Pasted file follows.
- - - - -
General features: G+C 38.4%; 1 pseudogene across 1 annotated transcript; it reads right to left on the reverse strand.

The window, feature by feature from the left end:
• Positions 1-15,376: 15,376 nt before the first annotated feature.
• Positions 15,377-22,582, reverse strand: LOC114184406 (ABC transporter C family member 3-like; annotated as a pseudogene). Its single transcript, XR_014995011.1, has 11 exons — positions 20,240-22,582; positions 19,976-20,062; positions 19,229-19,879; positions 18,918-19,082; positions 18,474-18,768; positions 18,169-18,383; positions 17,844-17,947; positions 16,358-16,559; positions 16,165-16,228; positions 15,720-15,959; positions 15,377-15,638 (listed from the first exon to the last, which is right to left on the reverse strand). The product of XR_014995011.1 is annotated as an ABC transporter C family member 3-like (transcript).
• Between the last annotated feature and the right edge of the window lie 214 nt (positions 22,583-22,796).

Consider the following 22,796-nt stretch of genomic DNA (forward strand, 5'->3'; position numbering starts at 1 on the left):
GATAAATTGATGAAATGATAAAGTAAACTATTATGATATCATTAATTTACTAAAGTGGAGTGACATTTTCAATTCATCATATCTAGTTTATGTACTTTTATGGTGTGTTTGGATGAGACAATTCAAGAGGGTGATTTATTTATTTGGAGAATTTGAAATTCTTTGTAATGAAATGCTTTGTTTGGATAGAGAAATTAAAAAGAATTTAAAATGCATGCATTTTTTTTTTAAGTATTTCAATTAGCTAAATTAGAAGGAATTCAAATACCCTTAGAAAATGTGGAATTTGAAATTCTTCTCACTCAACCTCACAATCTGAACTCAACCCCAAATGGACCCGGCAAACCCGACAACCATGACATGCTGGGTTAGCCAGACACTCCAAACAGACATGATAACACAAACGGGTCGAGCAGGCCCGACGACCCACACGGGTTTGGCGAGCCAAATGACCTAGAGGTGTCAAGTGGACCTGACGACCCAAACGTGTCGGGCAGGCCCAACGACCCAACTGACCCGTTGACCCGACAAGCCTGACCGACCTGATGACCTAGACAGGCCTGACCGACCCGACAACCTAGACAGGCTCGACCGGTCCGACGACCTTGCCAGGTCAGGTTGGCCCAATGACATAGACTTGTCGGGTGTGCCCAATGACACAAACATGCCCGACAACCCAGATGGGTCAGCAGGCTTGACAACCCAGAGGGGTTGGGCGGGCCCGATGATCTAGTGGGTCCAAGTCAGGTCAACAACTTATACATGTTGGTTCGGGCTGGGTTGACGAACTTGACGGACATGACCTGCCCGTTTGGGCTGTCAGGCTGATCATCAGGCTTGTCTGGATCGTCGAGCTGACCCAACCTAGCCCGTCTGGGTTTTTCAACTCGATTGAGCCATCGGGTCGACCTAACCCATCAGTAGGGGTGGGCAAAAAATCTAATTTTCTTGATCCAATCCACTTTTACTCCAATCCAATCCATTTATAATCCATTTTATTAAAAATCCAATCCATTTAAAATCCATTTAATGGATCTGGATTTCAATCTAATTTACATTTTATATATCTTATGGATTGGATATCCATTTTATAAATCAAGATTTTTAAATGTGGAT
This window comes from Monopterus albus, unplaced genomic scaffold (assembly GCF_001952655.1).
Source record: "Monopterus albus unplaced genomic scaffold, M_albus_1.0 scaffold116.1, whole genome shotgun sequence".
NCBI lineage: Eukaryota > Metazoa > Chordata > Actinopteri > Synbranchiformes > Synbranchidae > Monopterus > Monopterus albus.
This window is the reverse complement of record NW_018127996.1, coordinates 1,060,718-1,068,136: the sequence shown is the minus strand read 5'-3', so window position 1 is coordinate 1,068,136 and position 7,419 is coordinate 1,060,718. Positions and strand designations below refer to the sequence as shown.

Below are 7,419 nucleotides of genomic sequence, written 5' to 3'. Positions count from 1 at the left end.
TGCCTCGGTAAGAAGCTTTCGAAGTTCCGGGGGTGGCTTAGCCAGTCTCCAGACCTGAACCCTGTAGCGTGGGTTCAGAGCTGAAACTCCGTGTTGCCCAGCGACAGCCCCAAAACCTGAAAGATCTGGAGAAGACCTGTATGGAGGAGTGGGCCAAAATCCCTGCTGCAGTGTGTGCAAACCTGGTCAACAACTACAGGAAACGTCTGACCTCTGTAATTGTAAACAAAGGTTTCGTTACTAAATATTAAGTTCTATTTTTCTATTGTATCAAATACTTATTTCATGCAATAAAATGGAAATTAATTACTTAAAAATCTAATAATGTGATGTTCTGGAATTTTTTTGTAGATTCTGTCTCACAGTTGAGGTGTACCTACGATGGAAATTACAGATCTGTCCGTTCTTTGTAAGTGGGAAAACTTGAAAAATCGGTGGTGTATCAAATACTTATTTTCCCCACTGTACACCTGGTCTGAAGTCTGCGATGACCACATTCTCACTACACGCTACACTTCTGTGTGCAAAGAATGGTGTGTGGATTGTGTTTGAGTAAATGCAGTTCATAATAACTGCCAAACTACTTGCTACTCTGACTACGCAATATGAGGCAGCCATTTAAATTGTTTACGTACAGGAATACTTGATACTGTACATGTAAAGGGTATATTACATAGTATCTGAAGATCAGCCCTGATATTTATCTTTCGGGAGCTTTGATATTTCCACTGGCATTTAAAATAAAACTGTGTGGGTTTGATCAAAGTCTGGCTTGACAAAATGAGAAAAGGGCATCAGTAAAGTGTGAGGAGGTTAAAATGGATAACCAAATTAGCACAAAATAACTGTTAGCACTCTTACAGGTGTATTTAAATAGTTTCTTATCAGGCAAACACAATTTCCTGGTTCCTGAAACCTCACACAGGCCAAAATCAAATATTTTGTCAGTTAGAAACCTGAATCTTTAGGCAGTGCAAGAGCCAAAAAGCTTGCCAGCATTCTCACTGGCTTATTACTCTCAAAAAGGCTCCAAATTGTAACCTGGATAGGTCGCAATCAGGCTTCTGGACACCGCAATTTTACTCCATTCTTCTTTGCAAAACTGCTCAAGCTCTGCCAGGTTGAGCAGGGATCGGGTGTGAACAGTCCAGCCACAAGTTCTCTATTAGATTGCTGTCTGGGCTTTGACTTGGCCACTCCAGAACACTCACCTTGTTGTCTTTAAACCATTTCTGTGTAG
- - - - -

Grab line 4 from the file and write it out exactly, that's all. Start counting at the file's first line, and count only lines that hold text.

• Positions 15,377-22,582, reverse strand: LOC114184406 (ABC transporter C family member 3-like; annotated as a pseudogene). Its single transcript, XR_014995011.1, has 11 exons — positions 20,240-22,582; positions 19,976-20,062; positions 19,229-19,879; positions 18,918-19,082; positions 18,474-18,768; positions 18,169-18,383; positions 17,844-17,947; positions 16,358-16,559; positions 16,165-16,228; positions 15,720-15,959; positions 15,377-15,638 (listed from the first exon to the last, which is right to left on the reverse strand). The product of XR_014995011.1 is annotated as an ABC transporter C family member 3-like (transcript).